Margareta Pagano: With Merkel on side, PM's gamble may yet pay off

Germany's – possibly surprising – support for David Cameron's audacious EU speech, makes reform from the inside more likely

Behind every successful man, they say, stands a great woman. Well, David Cameron has got two of them. First is Clare Foges, the smart young poet who is known inside No 10 as the "Prime Minister's larynx". It was Foges who crafted his European speech and urged him to be brave enough to "speak with the safety-catch off".

Loading the trigger seems to have worked as within hours of making his audacious European in-out speech, Cameron had won over Angela Merkel, Germany's Chancellor, and if you believe Forbes, the second most powerful person in the world. Quite a catch.

Even though Merkel's response was carefully worded, her backing for Cameron's position is of huge significance and should not be underestimated. By suggesting that reforms to the EU are possible in a "fair compromise", Merkel has de facto put Cameron's demands on the menu and made them palatable. It's not the first time she has gone out on a limb to protect him as they share a similar view on many of the hottest EU issues from open global trade to budget restraint to name just two.

Even more fascinating was the response of the German press; those on the right, like, Die Welt gave the PM warm applause but so did those on the left like the daily Suddeutsche Zeitung. Here's an excerpt from its editorial: "David Cameron has spoken, but Europe isn't trembling …. The statement currently heard in Brussels that Britain needs Europe more than Europe needs Britain is foolish and dangerouz … because without the United Kingdom, Europe would have less esteem in the world, not more."

The German newspaper also made the point that is in the interest of the Germans and the French, especially, to not just pull the British along, but to instead bring them to the centre of the debate over Europe, adding: "Because the reality in Europe is such that the opinions over what is the right path to take are divergent across the EU. Cameron expects a lot from the EU, but he also acknowledged being a European. It would be wrong to give him the cold shoulder."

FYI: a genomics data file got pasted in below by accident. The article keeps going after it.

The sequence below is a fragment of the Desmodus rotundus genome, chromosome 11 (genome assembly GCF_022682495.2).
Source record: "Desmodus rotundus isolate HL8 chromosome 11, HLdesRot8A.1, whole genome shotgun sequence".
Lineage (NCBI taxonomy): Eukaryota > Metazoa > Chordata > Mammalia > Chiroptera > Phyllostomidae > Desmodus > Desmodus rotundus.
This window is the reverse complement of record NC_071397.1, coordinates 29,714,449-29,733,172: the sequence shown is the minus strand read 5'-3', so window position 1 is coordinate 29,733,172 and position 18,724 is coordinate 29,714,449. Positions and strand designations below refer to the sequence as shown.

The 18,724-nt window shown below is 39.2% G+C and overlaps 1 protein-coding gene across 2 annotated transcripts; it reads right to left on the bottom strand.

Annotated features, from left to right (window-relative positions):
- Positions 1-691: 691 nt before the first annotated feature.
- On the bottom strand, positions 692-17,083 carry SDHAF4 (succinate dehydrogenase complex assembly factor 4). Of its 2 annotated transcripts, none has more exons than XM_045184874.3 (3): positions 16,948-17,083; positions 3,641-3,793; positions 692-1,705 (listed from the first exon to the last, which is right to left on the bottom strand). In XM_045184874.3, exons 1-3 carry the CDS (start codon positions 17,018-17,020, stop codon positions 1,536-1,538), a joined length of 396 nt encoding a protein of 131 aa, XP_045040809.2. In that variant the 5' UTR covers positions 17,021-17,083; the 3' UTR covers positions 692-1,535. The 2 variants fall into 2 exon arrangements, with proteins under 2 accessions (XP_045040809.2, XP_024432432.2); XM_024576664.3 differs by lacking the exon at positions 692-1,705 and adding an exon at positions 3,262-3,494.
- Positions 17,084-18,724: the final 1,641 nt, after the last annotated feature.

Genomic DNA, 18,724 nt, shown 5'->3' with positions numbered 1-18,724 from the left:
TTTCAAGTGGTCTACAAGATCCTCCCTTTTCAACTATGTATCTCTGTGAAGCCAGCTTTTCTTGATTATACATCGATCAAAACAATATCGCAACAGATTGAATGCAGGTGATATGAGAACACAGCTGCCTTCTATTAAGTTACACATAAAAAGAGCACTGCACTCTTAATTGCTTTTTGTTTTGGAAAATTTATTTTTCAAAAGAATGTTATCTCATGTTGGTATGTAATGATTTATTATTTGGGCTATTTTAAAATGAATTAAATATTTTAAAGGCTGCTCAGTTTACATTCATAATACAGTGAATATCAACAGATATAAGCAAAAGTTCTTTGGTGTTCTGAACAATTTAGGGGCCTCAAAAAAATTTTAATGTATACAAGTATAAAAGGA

Cameron also got the thumbs-up from the Sweden's Prime Minister Fredrik Reinfeldt, who welcomed the reform debate as did Czech and Finnish ministers – all of whom are important UK allies within the EU and whose support will be critical.Who would have predicted such fan mail even a few months ago?

The timing of Merkel's support is interesting, too. It's not just our Saxon DNA that we share as new Bundesbank trade figures out last week show so vividly. Britain has now overtaken France to become Germany's biggest trade partner for the first time in the post-euro era. Anglo-German trade in goods and services soared by 20 per cent to €153bn (£130bn) in the first nine months of 2012, eclipsing Anglo-French trade. Most of the UK exports were medical equipment and drugs, cars (yes, it's true, albeit German ones such as parts for BMW and VW – which owns Bentley in Crewe) and oil products.

Our trade deficit has narrowed to €17bn. The UK is now the biggest inward investor with German companies such as Siemens leading the way. But the bigger picture for Germany is more interesting – it's trade with the eurozone has fallen from 46pc to 37pc since the euro was introduced. Trade with France is still a big chunk at €150bn but business is growing faster than ever with Bric countries.

So when Nick Clegg and some of the more pro-European UK business leaders – who resist reform – bleat about the loss of jobs and investment if we negotiate, they are missing the point. It's often missed, too, that most of the big improvements to freerer trade in Europe have happened without the EU; and have come from the private sector – cross-border banking thanks to Visa and now electronic-commerce with the web. Even the Channel Tunnel was built with private money.

By contrast, the things that most of us find really annoying – different plugs and not being able to use the same driving licence – are stuck in the more Francophone sclerotic EU.

If Cameron stands any chance of renegotiating or repatriating powers, he has to keep his new Iron Lady warm. François Hollande will never be on side: the French president is old-school Europe and will have choked on Merkel's support for the UK. There's no love lost between Hollande and Merkel: relations are said to be at freezing point.

Berlin fears Paris may become a liability for the eurozone and that Hollande is cosying up to Spain and Italy in an alliance against Germany. For his part, Hollande can't forgive Merkel for campaigning for Nicolas Sarkozy, and is said to be secretly planning to support her rival, the centre left Social Democratic Party, in November's elections.